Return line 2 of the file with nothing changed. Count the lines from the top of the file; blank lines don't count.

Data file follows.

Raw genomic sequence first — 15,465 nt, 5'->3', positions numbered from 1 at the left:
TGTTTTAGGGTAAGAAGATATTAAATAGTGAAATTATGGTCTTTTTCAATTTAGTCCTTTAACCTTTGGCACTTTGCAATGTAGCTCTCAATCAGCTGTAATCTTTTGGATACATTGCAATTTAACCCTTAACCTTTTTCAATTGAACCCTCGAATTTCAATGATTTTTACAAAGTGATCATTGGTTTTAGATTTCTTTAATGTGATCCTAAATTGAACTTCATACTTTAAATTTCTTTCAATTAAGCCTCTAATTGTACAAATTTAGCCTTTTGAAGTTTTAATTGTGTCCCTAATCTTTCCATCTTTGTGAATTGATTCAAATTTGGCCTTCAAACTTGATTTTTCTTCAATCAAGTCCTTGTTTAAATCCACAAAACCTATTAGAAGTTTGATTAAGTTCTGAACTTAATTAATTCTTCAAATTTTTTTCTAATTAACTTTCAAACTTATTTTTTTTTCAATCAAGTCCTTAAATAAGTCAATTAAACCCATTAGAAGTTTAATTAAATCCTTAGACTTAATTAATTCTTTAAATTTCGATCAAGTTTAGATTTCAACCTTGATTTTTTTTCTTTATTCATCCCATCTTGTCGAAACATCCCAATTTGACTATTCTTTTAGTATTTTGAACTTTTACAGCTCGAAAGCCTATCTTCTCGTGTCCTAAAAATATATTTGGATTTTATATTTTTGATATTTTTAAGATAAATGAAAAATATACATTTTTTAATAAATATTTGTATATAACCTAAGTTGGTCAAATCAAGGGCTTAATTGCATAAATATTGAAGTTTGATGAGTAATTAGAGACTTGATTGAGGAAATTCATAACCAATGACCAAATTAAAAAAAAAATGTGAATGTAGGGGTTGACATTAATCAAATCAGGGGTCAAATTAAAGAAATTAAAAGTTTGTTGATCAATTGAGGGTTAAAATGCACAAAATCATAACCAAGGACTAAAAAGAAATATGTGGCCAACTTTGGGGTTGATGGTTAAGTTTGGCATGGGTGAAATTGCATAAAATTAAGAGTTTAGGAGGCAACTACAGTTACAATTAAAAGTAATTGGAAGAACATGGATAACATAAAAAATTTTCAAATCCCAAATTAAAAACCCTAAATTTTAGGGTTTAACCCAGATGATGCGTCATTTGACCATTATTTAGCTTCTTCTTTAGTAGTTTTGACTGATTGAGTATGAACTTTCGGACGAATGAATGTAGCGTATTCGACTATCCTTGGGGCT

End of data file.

TGTTTTAGGGTAAGAAGATATTAAATAGTGAAATTATGGTCTTTTTCAATTTAGTCCTTTAACCTTTGGCACTTTGCAATGTAGCTCTCAATCAGCTGTAATCTTTTGGATACATTGCAATTTAACCCTTAACCTTTTTCAATTGAACCCTCGAATTTCAATGATTTTTACAAAGTGATCATTGGTTTTAGATTTCTTTAATGTGATCCTAAATTGAACTTCATACTTTAAATTTCTTTCAATTAAGCCTCTAATTGTACAAATTTAGCCTTTTGAAGTTTTAATTGTGTCCCTAATCTTTCCATCTTTGTGAATTGATTCAAATTTGGCCTTCAAACTTGATTTTTCTTCAATCAAGTCCTTGTTTAAATCCACAAAACCTATTAGAAGTTTGATTAAGTTCTGAACTTAATTAATTCTTCAAATTTTTTTCTAATTAACTTTCAAACTTATTTTTTTTTCAATCAAGTCCTTAAATAAGTCAATTAAACCCATTAGAAGTTTAATTAAATCCTTAGACTTAATTAATTCTTTAAATTTCGATCAAGTTTAGATTTCAACCTTGATTTTTTTTCTTTATTCATCCCATCTTGTCGAAACATCCCAATTTGACTATTCTTTTAGTATTTTGAACTTTTACAGCTCGAAAGCCTATCTTCTCGTGTCCTAAAAATATATTTGGATTTTATATTTTTGATATTTTTAAGATAAATGAAAAATATACATTTTTTAATAAATATTTGTATATAACCTAAGTTGGTCAAATCAAGGGCTTAATTGCATAAATATTGAAGTTTGATGAGTAATTAGAGACTTGATTGAGGAAATTCATAACCAATGACCAAATTAAAAAAAAAATGTGAATGTAGGGGTTGACATTAATCAAATCAGGGGTCAAATTAAAGAAATTAAAAGTTTGTTGATCAATTGAGGGTTAAAATGCACAAAATCATAACCAAGGACTAAAAAGAAATATGTGGCCAACTTTGGGGTTGATGGTTAAGTTTGGCATGGGTGAAATTGCATAAAATTAAGAGTTTAGGAGGCAACTACAGTTACAATTAAAAGTAATTGGAAGAACATGGATAACATAAAAAATTTTCAAATCCCAAATTAAAAACCCTAAATTTTAGGGTTTAACCCAGATGATGCGTCATTTGACCATTATTTAGCTTCTTCTTTAGTAGTTTTGACTGATTGAGTATGAACTTTCGGACGAATGAATGTAGCGTATTCGACTATCCTTGGGGCT